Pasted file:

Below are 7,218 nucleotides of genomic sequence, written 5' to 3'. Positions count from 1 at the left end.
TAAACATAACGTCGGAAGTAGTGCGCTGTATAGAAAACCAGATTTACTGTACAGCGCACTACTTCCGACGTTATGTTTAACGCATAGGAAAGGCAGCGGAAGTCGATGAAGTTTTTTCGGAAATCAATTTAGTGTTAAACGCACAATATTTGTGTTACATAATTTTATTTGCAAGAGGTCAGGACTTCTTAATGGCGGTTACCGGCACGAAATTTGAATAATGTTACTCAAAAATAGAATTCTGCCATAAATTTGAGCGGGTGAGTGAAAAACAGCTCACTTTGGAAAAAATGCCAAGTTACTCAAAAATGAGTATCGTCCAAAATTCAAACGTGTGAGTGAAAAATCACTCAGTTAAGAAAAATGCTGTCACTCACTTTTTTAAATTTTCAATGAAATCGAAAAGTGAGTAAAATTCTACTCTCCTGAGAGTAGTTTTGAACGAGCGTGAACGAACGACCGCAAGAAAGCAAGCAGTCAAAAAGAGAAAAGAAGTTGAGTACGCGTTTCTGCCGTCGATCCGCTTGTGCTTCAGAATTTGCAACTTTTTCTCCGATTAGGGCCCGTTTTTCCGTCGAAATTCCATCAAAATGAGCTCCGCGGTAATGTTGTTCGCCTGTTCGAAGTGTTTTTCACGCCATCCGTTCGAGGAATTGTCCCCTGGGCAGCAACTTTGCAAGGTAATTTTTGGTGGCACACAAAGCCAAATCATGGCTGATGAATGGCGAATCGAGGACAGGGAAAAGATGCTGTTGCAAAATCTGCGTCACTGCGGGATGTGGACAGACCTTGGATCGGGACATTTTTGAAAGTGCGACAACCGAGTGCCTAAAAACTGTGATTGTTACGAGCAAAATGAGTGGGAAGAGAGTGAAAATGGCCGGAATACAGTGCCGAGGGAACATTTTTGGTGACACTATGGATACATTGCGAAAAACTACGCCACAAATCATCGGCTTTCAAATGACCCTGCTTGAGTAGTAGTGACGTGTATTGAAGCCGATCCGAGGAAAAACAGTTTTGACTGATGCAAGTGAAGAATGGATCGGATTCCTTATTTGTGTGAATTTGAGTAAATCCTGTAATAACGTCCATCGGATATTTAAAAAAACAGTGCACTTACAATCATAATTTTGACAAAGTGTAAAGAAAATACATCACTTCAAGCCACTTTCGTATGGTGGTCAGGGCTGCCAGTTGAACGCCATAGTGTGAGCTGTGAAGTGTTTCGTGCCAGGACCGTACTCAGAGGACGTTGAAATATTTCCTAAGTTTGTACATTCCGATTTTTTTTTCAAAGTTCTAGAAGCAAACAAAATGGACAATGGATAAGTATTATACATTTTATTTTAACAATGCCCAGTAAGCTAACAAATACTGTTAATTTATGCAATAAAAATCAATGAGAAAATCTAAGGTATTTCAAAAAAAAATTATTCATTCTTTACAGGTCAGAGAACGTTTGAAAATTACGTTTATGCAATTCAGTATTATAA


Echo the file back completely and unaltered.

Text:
Below are 7,218 nucleotides of genomic sequence, written 5' to 3'. Positions count from 1 at the left end.
TAAACATAACGTCGGAAGTAGTGCGCTGTATAGAAAACCAGATTTACTGTACAGCGCACTACTTCCGACGTTATGTTTAACGCATAGGAAAGGCAGCGGAAGTCGATGAAGTTTTTTCGGAAATCAATTTAGTGTTAAACGCACAATATTTGTGTTACATAATTTTATTTGCAAGAGGTCAGGACTTCTTAATGGCGGTTACCGGCACGAAATTTGAATAATGTTACTCAAAAATAGAATTCTGCCATAAATTTGAGCGGGTGAGTGAAAAACAGCTCACTTTGGAAAAAATGCCAAGTTACTCAAAAATGAGTATCGTCCAAAATTCAAACGTGTGAGTGAAAAATCACTCAGTTAAGAAAAATGCTGTCACTCACTTTTTTAAATTTTCAATGAAATCGAAAAGTGAGTAAAATTCTACTCTCCTGAGAGTAGTTTTGAACGAGCGTGAACGAACGACCGCAAGAAAGCAAGCAGTCAAAAAGAGAAAAGAAGTTGAGTACGCGTTTCTGCCGTCGATCCGCTTGTGCTTCAGAATTTGCAACTTTTTCTCCGATTAGGGCCCGTTTTTCCGTCGAAATTCCATCAAAATGAGCTCCGCGGTAATGTTGTTCGCCTGTTCGAAGTGTTTTTCACGCCATCCGTTCGAGGAATTGTCCCCTGGGCAGCAACTTTGCAAGGTAATTTTTGGTGGCACACAAAGCCAAATCATGGCTGATGAATGGCGAATCGAGGACAGGGAAAAGATGCTGTTGCAAAATCTGCGTCACTGCGGGATGTGGACAGACCTTGGATCGGGACATTTTTGAAAGTGCGACAACCGAGTGCCTAAAAACTGTGATTGTTACGAGCAAAATGAGTGGGAAGAGAGTGAAAATGGCCGGAATACAGTGCCGAGGGAACATTTTTGGTGACACTATGGATACATTGCGAAAAACTACGCCACAAATCATCGGCTTTCAAATGACCCTGCTTGAGTAGTAGTGACGTGTATTGAAGCCGATCCGAGGAAAAACAGTTTTGACTGATGCAAGTGAAGAATGGATCGGATTCCTTATTTGTGTGAATTTGAGTAAATCCTGTAATAACGTCCATCGGATATTTAAAAAAACAGTGCACTTACAATCATAATTTTGACAAAGTGTAAAGAAAATACATCACTTCAAGCCACTTTCGTATGGTGGTCAGGGCTGCCAGTTGAACGCCATAGTGTGAGCTGTGAAGTGTTTCGTGCCAGGACCGTACTCAGAGGACGTTGAAATATTTCCTAAGTTTGTACATTCCGATTTTTTTTTCAAAGTTCTAGAAGCAAACAAAATGGACAATGGATAAGTATTATACATTTTATTTTAACAATGCCCAGTAAGCTAACAAATACTGTTAATTTATGCAATAAAAATCAATGAGAAAATCTAAGGTATTTCAAAAAAAAATTATTCATTCTTTACAGGTCAGAGAACGTTTGAAAATTACGTTTATGCAATTCAGTATTATAA